If you’re not sure what that nugget is, I suggest writing about it until you figure it out. Or talk it out with someone  (make sure they don’t interrupt you to tell you about the funny thing the dog did at the park ). 
Once you’ve figured out the gist of what you’re saying, you can go back and cut the flab. 
What’s flab? 
Unnecessary words. 
How do you know if a word, phrase or sentence is unnecessary? 
First, you need to have a clear idea of the main idea of your piece. Got it? Good. 
Then you need to chisel anything extraneous.
What’s extraneous? 
Anything that’s not serving the purpose of:
1) engaging the reader and 
2) expressing an idea clearly. 
Warning: Don’t edit out the voice-y stuff. (For more about voice, read this post by Tim Denning.) 
Extraneous is anything that unnecessarily repeats an idea or adds too much information. 
Extraneous is also any wording that might turn off your reader.
Here’s an example. Below is paragraph number #5, before I cut the “fluff.”
If you’re not sure what that nugget is, I suggest writing about it until you figure it out. Or talk it out with someone – that can help (make sure they don’t interrupt you to tell you about the funny thing the dog did at the park – you need to be able to talk without interruption). 
I took out two pieces here: “that can help” and “you need to 
Warning: Don’t try to write your first draft without the flab. Everything you put down is potentially gold.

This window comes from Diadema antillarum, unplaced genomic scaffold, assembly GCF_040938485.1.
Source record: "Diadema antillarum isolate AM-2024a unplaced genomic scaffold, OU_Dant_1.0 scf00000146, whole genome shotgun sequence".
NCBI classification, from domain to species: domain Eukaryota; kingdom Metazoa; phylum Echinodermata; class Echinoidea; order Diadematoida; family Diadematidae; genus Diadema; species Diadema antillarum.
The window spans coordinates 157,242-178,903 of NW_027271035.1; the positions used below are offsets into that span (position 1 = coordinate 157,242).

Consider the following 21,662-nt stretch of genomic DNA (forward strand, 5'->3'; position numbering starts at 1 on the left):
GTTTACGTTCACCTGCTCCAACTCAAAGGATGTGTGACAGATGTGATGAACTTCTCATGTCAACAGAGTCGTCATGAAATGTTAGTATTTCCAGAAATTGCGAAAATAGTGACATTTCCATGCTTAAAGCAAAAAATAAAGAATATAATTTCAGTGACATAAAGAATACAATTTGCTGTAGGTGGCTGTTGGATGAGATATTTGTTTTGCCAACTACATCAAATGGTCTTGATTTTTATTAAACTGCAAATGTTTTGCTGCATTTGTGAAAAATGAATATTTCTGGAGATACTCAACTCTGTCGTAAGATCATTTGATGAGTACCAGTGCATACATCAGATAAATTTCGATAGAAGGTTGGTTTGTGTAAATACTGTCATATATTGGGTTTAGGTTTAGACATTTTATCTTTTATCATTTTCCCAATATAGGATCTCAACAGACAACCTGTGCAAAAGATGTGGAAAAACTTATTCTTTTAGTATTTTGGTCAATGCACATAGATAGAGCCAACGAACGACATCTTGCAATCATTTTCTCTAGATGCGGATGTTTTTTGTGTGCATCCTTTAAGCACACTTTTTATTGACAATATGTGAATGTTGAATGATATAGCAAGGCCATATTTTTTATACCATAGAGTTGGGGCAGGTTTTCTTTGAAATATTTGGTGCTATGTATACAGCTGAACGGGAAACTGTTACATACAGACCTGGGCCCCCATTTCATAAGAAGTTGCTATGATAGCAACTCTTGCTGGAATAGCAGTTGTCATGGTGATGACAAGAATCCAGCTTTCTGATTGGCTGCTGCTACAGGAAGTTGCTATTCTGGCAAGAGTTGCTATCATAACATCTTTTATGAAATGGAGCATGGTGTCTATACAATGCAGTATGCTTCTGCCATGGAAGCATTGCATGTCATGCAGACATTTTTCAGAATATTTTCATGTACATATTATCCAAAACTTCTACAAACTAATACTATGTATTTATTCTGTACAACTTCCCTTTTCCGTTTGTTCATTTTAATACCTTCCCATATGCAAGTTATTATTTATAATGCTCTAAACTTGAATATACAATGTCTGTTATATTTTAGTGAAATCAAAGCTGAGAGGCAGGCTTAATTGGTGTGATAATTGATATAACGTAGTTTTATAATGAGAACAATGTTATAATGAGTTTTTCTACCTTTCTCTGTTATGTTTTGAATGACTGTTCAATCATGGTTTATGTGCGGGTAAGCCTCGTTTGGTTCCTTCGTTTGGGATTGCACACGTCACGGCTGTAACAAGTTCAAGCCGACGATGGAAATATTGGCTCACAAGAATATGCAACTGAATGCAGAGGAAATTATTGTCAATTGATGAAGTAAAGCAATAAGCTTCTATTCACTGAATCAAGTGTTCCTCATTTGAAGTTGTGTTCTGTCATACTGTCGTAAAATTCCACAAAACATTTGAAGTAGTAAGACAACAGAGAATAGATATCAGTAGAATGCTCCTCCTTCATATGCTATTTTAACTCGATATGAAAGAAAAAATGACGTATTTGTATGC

Want more? Go here to see previous drafts of this post. 

VERSION 3 (304)
In this version, I've highlighted a few of the areas I edited. Notice how I cut for repetition and unnecessary words. 

Your writing probably needs to lose some weight. [DECIDED TO CUT THIS LINE]
Writing short-form content has taught writers a lot about writing more  concisely. 
But how you get an idea across in under 300 words? 
First you need to pick one idea. Just one nugget.
If you’re not sure what that nugget is, I suggest writing write [REPLACED "I suggest writing" with one word, "write"] about it until you figure it out. Or talk it out with someone  (make sure they don’t interrupt you to tell you about the funny thing the dog did at the park ). 
Once you’ve figured out the gist of what you’re saying, you can go back and cut the flab. 
What’s flab? 
Unnecessary words. 
How do you know if a word, phrase or sentence is unnecessary? 
First, you need to have a clear idea of the main idea of your piece. Got it? Good.  [CUT - REALIZED I ALREADY SAID THIS ABOVE]
Then you need to chisel away anything extraneous.
What’s extraneous? 
Anything that’s not serving the purpose of:
1) engaging the reader and 
2) expressing an idea clearly. 
Warning: Don’t edit out the voice-y stuff. (For more about voice, read this post by Tim Denning.) 
Here’s an example. Below is paragraph number #4, before I cut the “fluff.”
I took out two pieces here: “that can help” and “you need to be able to talk without interruption.” Now, these phrases are not really that extraneous – they do help drive home a point. But, in writing “small” and really being fierce about cutting the flab, I can still make the point without those words. And while the bit about the dog is not strictly essential, it’s doing some work – providing a vivid example to help engage the reader (I hope).

Warning: Don’t try to write your first draft without the flab. Everything you put down is potentially gold. 
[CUT ALL THIS AS I DECIDED TO SHOW FULL DRAFTS INSTEAD] 

Want more? Go here to see previous drafts of this post.